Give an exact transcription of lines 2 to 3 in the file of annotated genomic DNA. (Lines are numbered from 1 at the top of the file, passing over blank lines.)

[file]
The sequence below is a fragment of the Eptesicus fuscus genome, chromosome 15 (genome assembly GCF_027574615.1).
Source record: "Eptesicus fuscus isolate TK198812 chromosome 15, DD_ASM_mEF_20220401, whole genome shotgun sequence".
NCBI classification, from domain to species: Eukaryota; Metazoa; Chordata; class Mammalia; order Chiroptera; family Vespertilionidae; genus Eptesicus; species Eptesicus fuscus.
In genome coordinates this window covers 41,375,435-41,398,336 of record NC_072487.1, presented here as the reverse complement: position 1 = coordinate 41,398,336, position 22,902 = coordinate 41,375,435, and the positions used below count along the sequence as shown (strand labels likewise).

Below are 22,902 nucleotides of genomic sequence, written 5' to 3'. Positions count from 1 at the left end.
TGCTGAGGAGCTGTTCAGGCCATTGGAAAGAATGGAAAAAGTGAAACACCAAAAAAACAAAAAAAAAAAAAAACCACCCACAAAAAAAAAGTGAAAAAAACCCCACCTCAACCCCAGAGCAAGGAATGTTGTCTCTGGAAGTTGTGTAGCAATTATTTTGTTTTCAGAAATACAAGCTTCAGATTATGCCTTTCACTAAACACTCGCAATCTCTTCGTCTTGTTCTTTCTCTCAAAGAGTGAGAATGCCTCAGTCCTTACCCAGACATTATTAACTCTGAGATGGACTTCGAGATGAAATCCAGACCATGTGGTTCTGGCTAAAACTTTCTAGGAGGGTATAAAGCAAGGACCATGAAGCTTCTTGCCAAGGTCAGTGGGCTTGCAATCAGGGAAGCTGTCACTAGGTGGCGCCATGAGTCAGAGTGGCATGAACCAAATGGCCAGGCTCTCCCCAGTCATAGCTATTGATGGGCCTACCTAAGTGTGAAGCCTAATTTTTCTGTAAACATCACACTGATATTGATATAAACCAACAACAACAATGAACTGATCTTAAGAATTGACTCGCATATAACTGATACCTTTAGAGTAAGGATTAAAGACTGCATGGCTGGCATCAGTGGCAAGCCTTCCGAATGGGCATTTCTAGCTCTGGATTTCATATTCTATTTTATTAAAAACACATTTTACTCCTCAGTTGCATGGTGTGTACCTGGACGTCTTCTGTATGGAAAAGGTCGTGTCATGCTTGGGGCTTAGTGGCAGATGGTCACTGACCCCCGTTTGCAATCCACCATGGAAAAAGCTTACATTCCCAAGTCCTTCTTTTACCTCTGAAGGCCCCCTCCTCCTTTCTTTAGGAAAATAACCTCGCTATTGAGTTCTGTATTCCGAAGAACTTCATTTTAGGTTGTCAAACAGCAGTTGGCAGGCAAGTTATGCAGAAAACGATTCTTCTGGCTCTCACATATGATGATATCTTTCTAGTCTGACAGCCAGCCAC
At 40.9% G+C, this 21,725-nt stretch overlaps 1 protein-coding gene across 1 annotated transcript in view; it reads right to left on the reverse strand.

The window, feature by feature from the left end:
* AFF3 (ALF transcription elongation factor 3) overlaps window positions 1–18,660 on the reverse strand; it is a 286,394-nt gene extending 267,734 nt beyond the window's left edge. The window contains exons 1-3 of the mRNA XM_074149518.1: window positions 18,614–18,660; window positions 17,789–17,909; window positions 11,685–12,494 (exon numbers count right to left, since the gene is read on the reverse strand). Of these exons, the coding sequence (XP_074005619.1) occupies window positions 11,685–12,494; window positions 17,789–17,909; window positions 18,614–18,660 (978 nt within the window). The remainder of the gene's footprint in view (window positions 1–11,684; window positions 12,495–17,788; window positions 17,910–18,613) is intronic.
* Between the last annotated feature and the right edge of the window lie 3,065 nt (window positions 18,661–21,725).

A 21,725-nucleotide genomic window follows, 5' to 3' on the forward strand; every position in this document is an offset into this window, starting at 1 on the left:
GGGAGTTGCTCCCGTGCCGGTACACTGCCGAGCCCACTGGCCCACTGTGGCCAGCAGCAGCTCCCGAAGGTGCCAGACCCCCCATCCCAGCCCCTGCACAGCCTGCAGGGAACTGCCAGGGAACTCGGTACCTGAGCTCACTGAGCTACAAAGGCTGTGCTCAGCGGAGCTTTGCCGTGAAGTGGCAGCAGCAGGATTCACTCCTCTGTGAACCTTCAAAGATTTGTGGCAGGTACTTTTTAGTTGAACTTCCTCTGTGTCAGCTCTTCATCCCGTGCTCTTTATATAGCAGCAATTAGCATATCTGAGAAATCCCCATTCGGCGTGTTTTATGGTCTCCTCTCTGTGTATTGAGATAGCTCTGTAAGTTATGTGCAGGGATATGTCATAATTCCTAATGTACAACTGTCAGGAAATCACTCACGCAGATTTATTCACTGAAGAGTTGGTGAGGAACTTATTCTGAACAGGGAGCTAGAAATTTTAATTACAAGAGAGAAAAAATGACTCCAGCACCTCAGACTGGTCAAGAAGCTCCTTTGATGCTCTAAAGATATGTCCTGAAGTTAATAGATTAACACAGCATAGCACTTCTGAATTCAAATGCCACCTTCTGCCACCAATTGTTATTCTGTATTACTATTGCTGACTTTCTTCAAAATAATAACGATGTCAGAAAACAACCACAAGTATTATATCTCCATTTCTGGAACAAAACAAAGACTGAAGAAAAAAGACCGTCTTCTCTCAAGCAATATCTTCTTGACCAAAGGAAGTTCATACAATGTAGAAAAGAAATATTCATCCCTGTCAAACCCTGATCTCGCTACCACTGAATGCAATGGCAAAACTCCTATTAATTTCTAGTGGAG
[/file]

Source record: "Eptesicus fuscus isolate TK198812 chromosome 15, DD_ASM_mEF_20220401, whole genome shotgun sequence".
NCBI classification, from domain to species: Eukaryota; Metazoa; Chordata; class Mammalia; order Chiroptera; family Vespertilionidae; genus Eptesicus; species Eptesicus fuscus.